Ocean Watch

By Susan Scott

Monday, February 1, 1999

Spiders see fishing poles
as likely high-rise homes

A North Shore fisherman, Steve, called me with an interesting question. At night, he and a fellow angler like to set their poles in the sand on a Mokuleia beach. About half an hour later, when the men check the poles, they are covered with spider threads.

Steve said it's hard to get a good look at the busy web-makers in the dark, but by flashlight the creatures look reddish, are a bit smaller than a dime and have light undersides. The men want to know: What are they and why are they out on the sand? The nearest bushes are about 25 feet from the fishing poles.

One group of spiders in Hawaii matches this physical and behavioral description almost perfectly -- the spiny-backed spiders.

Two types of spiny-backed spiders have been imported to Hawaii from other areas. One is the Asian spiny-backed spider, with a reddish-brown back; another is the common spiny-backed spider, with a red and white back.

The first Asian spiny-backed spider was noticed on the Big Island in 1985. Since then, these spiders have spread to Maui, Molokai, Kauai and Oahu.

Spiny-backed spiders are outside creatures, rarely venturing indoors. These spiders have crab-shaped bodies about a half-inch in diameter. (A dime is just over a half-inch wide.) They build large webs on trees, shrubs, telephone poles and lines, and other human-made structures including, apparently, fishing poles, if given the opportunity.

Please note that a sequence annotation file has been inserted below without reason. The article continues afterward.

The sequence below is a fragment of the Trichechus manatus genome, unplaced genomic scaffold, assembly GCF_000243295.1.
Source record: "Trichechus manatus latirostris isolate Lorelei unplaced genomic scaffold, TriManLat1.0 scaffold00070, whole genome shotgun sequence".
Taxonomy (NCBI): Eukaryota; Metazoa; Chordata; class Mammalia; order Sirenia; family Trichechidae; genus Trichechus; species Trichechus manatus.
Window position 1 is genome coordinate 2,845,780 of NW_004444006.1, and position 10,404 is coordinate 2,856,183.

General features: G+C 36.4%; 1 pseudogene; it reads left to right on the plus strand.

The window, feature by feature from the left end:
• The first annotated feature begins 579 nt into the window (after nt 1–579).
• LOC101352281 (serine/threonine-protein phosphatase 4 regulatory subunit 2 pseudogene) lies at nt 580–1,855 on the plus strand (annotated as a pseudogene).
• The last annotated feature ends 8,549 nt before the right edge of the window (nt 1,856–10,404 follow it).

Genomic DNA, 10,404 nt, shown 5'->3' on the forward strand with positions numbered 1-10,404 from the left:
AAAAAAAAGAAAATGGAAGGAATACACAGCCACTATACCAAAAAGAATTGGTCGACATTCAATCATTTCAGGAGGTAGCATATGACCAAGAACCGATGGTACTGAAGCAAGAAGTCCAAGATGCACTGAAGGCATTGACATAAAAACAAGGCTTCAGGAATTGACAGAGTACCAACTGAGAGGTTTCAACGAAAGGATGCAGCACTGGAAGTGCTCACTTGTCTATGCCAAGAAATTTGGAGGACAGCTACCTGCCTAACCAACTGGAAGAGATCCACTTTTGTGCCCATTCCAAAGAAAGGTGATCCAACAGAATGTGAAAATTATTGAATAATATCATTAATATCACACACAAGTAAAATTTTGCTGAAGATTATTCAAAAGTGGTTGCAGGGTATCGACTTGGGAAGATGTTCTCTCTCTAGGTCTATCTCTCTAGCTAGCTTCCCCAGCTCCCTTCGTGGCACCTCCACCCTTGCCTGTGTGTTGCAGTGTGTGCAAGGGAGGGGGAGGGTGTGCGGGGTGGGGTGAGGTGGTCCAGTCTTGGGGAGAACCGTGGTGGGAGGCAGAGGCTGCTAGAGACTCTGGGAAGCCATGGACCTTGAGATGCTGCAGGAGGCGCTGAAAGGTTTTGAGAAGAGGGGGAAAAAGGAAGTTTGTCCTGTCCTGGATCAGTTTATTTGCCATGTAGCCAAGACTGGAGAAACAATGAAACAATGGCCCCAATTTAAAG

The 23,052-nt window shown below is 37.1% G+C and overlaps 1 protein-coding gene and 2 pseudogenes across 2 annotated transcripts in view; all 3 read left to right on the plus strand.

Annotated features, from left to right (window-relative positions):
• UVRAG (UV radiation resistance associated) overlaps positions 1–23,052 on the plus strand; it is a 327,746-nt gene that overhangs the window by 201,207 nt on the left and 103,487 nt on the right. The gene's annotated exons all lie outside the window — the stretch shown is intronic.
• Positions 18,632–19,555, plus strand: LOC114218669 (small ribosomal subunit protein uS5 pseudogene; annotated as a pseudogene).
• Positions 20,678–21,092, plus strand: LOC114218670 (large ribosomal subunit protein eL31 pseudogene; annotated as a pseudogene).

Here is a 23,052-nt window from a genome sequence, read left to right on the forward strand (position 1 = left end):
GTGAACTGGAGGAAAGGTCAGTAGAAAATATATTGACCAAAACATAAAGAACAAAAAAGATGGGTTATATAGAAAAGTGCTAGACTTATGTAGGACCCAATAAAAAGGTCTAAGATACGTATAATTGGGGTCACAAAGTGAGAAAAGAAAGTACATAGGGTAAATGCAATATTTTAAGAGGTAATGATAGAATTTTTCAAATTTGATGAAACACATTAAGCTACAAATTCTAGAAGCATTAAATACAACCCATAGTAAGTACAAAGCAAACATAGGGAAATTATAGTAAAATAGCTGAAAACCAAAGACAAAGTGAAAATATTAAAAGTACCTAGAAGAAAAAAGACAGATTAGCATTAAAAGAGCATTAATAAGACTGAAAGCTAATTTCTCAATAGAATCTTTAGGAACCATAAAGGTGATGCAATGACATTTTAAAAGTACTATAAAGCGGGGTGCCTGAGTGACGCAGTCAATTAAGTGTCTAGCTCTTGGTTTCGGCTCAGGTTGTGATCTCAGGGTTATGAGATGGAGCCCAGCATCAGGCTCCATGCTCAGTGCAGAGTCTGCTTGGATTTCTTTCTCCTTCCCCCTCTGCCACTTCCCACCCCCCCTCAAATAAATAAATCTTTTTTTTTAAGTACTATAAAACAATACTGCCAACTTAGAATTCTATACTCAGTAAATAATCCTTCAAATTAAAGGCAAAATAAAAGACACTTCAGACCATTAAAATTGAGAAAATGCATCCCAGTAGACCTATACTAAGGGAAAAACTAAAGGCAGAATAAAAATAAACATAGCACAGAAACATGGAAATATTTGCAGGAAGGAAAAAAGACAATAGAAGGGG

The webs trap insects which the spider then eats.

Susan Scott, Special to the Star-Bulletin
An Asian spiny-backed spider.

In my North Shore neighborhood, not far from where Steve fishes, these spiders and webs are marvels to behold. Some bougainvillea bushes near my house are spider high-rises, packed full of the colorful spiny-backs either spinning, dangling or lying in wait. I feel sad when the bushes get pruned, but not for long, because the busy little creatures soon are back to their building.

So what are these spiders doing at the beach at night? According to Bishop Museum entomologist Gordon Nishida, they're probably ballooning. Nishida explained that when baby spiny-backed spiders are ready to leave the nest, each spins a string of silk and takes off on it in the wind. This so-called ballooning is the way most spiders travel to new areas.

When a tall structure like a fishing pole appears in the vicinity, the young spiders, thinking they've found a place to settle down, start building a new home. This isn't unusual at night because these spiders are most active then.

Spiny-backed spiders are beautiful to look at, but like all spiders, they bear venom and are capable of biting humans.

Usually, spiny-backed spiders don't bite us because they aren't interested in eating people. But if one falls onto an arm or into a shirt, they will sometimes chomp down.

It you're bitten by one of the creatures, you'll know it: The bite is sharp and painful. Fortunately, even though the bite site may swell and turn red, the venom from these spiders is not medically dangerous.

I've known and admired spiny-backed spiders for some time but I didn't know they were beach-goers too. Next time I'm at the beach at night, I'll try setting up a pole-home for these versatile little travelers.

Marine science writer Susan Scott's Ocean Watch column
appears Mondays in the Star-Bulletin. Contact her at honu@aloha.net.

E-mail to City Desk

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